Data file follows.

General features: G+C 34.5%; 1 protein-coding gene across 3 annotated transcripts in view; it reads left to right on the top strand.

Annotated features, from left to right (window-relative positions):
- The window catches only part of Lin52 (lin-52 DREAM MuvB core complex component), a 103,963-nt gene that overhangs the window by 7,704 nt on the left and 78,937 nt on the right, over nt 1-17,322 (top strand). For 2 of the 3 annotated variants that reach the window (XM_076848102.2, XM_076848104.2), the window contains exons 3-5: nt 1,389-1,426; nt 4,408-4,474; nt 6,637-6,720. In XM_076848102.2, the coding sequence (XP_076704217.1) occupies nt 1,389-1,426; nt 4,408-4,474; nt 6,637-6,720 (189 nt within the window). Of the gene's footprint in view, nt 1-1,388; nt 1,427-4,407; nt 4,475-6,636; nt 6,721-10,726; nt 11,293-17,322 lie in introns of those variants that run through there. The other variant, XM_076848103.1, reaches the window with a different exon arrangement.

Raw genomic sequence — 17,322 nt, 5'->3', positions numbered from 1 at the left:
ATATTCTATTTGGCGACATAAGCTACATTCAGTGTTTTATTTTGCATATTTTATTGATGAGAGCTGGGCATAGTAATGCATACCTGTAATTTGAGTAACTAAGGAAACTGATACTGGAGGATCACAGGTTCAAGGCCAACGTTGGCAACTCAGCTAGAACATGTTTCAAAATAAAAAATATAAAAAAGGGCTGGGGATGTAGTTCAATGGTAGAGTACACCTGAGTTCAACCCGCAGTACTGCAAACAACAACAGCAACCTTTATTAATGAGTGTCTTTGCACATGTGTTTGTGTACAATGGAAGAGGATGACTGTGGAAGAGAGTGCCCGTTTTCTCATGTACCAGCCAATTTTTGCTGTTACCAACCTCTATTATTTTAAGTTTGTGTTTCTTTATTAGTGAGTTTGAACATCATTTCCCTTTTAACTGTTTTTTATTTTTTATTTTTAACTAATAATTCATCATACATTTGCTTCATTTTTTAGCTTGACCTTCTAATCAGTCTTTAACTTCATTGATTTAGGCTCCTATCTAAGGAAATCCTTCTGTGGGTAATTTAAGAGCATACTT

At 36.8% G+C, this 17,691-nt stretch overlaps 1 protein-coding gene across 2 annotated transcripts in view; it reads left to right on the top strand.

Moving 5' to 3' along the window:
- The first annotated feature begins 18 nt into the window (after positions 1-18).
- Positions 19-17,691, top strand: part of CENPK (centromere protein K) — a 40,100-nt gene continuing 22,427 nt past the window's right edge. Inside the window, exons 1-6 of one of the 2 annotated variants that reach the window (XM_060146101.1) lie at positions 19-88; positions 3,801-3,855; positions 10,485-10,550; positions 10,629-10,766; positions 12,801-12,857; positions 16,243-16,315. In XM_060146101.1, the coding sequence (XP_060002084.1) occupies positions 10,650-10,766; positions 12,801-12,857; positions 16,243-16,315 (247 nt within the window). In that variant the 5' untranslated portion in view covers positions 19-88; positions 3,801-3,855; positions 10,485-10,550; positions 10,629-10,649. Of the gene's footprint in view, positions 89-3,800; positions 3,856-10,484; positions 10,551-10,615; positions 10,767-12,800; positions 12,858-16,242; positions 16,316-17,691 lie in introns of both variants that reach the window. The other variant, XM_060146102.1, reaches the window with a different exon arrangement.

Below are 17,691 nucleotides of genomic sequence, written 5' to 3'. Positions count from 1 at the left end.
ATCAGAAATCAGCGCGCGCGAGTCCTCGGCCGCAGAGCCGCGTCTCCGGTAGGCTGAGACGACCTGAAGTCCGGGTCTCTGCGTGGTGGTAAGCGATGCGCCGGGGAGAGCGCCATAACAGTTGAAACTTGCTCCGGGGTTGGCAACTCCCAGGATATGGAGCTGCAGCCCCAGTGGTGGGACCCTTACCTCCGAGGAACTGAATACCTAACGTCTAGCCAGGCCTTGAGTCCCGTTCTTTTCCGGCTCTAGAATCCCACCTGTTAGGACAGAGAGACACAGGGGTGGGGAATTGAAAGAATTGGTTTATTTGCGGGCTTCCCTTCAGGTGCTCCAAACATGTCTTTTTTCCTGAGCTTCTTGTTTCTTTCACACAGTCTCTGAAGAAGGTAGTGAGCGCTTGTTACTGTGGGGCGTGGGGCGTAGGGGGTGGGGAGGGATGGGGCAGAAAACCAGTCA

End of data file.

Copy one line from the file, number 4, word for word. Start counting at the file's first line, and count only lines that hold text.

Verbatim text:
Raw genomic sequence — 17,322 nt, 5'->3', positions numbered from 1 at the left: